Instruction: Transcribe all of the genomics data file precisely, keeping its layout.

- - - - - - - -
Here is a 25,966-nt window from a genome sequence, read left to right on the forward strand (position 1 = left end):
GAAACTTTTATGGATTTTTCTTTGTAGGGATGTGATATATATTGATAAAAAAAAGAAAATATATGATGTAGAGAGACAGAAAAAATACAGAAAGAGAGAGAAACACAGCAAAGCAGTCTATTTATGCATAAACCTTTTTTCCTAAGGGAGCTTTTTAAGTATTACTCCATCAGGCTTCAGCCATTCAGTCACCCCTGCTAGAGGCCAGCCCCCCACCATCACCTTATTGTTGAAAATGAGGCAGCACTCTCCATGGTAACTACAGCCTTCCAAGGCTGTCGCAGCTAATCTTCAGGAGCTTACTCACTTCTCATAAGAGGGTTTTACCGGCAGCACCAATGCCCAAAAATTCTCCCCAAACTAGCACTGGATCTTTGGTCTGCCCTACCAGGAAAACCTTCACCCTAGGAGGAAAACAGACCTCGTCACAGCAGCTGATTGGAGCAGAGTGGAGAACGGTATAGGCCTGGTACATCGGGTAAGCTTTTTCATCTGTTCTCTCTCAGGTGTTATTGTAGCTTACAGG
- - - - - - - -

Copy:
Here is a 25,966-nt window from a genome sequence, read left to right on the forward strand (position 1 = left end):
GAAACTTTTATGGATTTTTCTTTGTAGGGATGTGATATATATTGATAAAAAAAAGAAAATATATGATGTAGAGAGACAGAAAAAATACAGAAAGAGAGAGAAACACAGCAAAGCAGTCTATTTATGCATAAACCTTTTTTCCTAAGGGAGCTTTTTAAGTATTACTCCATCAGGCTTCAGCCATTCAGTCACCCCTGCTAGAGGCCAGCCCCCCACCATCACCTTATTGTTGAAAATGAGGCAGCACTCTCCATGGTAACTACAGCCTTCCAAGGCTGTCGCAGCTAATCTTCAGGAGCTTACTCACTTCTCATAAGAGGGTTTTACCGGCAGCACCAATGCCCAAAAATTCTCCCCAAACTAGCACTGGATCTTTGGTCTGCCCTACCAGGAAAACCTTCACCCTAGGAGGAAAACAGACCTCGTCACAGCAGCTGATTGGAGCAGAGTGGAGAACGGTATAGGCCTGGTACATCGGGTAAGCTTTTTCATCTGTTCTCTCTCAGGTGTTATTGTAGCTTACAGG